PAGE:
Banks praised for soundness

OTTAWA — Canada has again won the top rating in the world for the soundness of its banking sector, a fundamental strength many credit for the country’s ability to escape the worst of the global recession.

OTTAWA — Canada has again won the top rating in the world for the soundness of its banking sector, a fundamental strength many credit for the country’s ability to escape the worst of the global recession.

The World Economic Forum rankings released Tuesday places Canada’s banks as the soundest in the world for the second straight year, followed by New Zealand and Australia.

The banking sector is one of the criteria the Geneva-based organization uses to rate countries in terms of overall competitiveness, and was a factor in Switzerland replacing the United States at the top of the overall scale.

Canada moved up to ninth place from 10th last year and from 13th in 2007 for overall competitiveness.

The much-derided U.S. banks were judged 108th soundest, near the bottom of the 133 countries rated.

A spokesman for the Institute for Competitiveness and Prosperity in Toronto says that over the past two years Canada has moved past the United Kingdom, South Korea, Hong Kong and the Netherlands in the rankings.

Finance Minister Jim Flaherty has often referred to the strength of Canada’s banking sector as a key reason the recession, while deep, was still milder in Canada than in many other countries.

Unlike in many western countries, Canada did not experience a bank failure and no government funds were used to prop up the financial sector.

In an interview on British television following the weekend’s G20 meeting, Flaherty said the Canadian banks’ managed to maintain adequate capital reserves throughout the crisis.

“Our banks did not get into a lot of trouble because they were adequately capitalized . . . and they were obliged to maintain that because not only do we regulate but we enforce our regulations.”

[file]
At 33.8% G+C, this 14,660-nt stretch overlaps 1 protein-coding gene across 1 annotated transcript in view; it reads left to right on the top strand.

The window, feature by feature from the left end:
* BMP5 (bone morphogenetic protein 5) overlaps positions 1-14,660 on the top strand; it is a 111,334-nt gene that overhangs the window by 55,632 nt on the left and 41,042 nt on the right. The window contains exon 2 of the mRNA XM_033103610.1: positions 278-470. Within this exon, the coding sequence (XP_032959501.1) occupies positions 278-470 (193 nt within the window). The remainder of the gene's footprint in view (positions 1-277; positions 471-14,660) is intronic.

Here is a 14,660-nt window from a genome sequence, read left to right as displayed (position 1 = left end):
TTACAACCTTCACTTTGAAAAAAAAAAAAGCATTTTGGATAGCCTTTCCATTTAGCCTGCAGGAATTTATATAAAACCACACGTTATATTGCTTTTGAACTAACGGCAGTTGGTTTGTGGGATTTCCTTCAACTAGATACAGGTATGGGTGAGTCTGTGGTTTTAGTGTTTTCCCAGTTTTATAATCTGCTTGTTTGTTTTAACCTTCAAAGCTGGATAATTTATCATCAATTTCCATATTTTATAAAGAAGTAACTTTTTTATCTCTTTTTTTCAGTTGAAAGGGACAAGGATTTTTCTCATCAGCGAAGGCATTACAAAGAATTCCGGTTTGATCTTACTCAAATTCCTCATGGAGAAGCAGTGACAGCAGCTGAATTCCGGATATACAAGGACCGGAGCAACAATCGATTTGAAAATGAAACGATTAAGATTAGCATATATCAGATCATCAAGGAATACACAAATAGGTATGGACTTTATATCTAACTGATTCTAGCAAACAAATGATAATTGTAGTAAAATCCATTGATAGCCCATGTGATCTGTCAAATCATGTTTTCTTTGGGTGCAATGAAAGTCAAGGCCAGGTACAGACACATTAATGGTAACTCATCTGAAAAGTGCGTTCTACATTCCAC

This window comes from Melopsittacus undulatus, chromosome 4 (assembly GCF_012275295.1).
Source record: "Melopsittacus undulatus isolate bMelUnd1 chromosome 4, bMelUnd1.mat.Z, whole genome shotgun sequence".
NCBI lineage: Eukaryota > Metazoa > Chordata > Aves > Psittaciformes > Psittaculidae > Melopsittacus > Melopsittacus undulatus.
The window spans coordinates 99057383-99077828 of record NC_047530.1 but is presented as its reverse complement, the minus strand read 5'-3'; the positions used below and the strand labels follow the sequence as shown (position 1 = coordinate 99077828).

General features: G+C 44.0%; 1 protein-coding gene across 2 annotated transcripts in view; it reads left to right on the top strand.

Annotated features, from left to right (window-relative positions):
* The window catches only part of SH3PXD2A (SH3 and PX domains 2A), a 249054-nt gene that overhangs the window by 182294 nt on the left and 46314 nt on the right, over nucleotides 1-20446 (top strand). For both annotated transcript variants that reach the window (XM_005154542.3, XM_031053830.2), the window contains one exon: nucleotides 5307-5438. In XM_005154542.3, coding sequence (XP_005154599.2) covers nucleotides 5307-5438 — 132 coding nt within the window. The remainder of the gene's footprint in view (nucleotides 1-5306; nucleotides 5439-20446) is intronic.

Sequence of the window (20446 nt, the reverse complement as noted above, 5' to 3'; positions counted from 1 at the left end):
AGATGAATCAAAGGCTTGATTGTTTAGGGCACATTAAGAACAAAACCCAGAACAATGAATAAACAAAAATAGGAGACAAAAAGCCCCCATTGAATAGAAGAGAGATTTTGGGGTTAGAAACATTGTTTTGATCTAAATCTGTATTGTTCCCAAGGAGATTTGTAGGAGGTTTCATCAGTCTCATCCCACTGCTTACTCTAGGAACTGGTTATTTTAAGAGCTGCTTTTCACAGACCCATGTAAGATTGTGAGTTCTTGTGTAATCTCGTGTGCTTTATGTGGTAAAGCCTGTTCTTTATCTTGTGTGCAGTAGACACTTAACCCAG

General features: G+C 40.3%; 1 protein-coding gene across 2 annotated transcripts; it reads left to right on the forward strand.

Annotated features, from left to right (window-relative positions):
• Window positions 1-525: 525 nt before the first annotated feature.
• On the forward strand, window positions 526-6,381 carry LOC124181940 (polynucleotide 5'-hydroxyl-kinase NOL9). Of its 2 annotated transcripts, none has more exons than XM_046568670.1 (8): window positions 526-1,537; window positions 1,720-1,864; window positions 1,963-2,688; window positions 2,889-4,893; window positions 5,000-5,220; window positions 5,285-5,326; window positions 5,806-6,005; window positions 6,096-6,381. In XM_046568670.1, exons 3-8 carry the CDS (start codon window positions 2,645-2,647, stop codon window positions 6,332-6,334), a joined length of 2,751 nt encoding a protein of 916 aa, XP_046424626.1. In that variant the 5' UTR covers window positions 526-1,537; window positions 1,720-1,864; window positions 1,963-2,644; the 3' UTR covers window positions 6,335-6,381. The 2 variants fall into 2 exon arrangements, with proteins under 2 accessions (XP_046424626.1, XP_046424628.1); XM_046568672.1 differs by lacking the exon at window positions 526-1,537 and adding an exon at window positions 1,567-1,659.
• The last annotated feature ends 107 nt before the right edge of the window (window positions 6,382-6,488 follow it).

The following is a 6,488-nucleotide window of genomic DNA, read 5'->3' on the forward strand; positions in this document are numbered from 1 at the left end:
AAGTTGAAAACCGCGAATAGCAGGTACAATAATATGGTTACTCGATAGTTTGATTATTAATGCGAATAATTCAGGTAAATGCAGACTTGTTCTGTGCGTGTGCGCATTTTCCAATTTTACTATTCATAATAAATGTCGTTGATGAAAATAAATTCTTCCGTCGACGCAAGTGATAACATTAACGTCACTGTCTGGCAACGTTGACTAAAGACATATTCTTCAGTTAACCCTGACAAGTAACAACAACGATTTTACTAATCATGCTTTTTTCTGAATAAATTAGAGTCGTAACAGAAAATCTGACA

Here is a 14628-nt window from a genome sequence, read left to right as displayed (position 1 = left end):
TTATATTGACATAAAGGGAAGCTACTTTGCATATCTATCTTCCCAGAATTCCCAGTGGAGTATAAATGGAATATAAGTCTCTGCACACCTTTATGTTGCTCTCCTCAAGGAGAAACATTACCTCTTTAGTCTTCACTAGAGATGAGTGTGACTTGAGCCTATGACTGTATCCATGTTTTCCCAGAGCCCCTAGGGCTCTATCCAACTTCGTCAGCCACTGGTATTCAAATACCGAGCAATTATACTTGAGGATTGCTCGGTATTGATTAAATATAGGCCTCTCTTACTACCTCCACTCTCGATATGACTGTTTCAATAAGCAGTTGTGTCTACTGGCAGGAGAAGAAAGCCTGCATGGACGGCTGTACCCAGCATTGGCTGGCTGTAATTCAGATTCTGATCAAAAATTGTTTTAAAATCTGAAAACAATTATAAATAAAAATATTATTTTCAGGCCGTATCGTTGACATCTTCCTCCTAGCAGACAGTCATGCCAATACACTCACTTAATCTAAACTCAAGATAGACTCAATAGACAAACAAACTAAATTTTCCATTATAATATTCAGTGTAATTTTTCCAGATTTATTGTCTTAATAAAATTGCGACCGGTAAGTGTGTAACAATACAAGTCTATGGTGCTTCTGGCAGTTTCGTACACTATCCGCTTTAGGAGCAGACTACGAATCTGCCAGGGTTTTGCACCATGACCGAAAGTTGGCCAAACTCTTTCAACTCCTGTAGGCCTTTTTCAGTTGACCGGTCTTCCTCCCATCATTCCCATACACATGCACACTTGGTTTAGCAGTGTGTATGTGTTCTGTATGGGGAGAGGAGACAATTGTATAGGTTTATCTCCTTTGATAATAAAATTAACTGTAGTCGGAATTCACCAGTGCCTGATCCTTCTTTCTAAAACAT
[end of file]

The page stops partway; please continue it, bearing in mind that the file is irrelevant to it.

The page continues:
Just Posted

Men posing as repo men attempt to steal vehicle in Red Deer County

Two men attempted to steal a utility vehicle from a Red Deer… Continue reading

Red Deerian spreads kindness with one card at a time

One Red Deerian wants to combat bullying by spreading kindness in the… Continue reading

Bowden baby in need of surgery

“Help for Alexis” Go Fund Me account

PHOTO: First Rider bus safety in Red Deer

Central Alberta students learned bus safety in the Notre Dame High School… Continue reading

WATCH: Annual Family Picnic at Central Spray and Play

Blue Grass Sod Farms Ltd. held the Annual Family Picnic at the… Continue reading

Woman has finger ripped off at West Edmonton Mall waterslide

SASKATOON — A Saskatchewan woman says she lost a finger after her… Continue reading

Uncertainty looms over Canada’s cannabis tourism, but ambitions are high

TORONTO — Longtime marijuana advocate Neev Tapiero is ready for the cannabis-driven… Continue reading

Feds mulling safeguards to prevent ‘surge’ of cheap steel imports into Canada

OTTAWA — The federal government extended an olive branch of sorts to… Continue reading

Ontario govt caps off summer session by passing bill to cut Toronto council size

TORONTO — The Ontario government passed a controversial bill to slash the… Continue reading

Updated:Italian bridge collapse sends cars plunging, killing 26

MILAN — A 51-year-old highway bridge in the Italian port city of… Continue reading

Saudi Arabia spat affecting Canadians embarking on hajj, community members say

TORONTO — Members of Canada’s Muslim community say recent tensions between Ottawa… Continue reading

Tug carrying up to 22,000 litres of fuel capsizes in Fraser River off Vancouver

VANCOUVER — The smell of diesel filled the air as crews worked… Continue reading

Nebraska executes first inmate using fentanyl

LINCOLN, Neb. — Nebraska carried out its first execution in more than… Continue reading

Most Read


Five-day delivery plus unlimited digital access for $185 for 260 issues (must live in delivery area to qualify) Unlimited Digital Access 99 cents for the first four weeks and then only $15 per month Five-day delivery plus unlimited digital access for $15 a month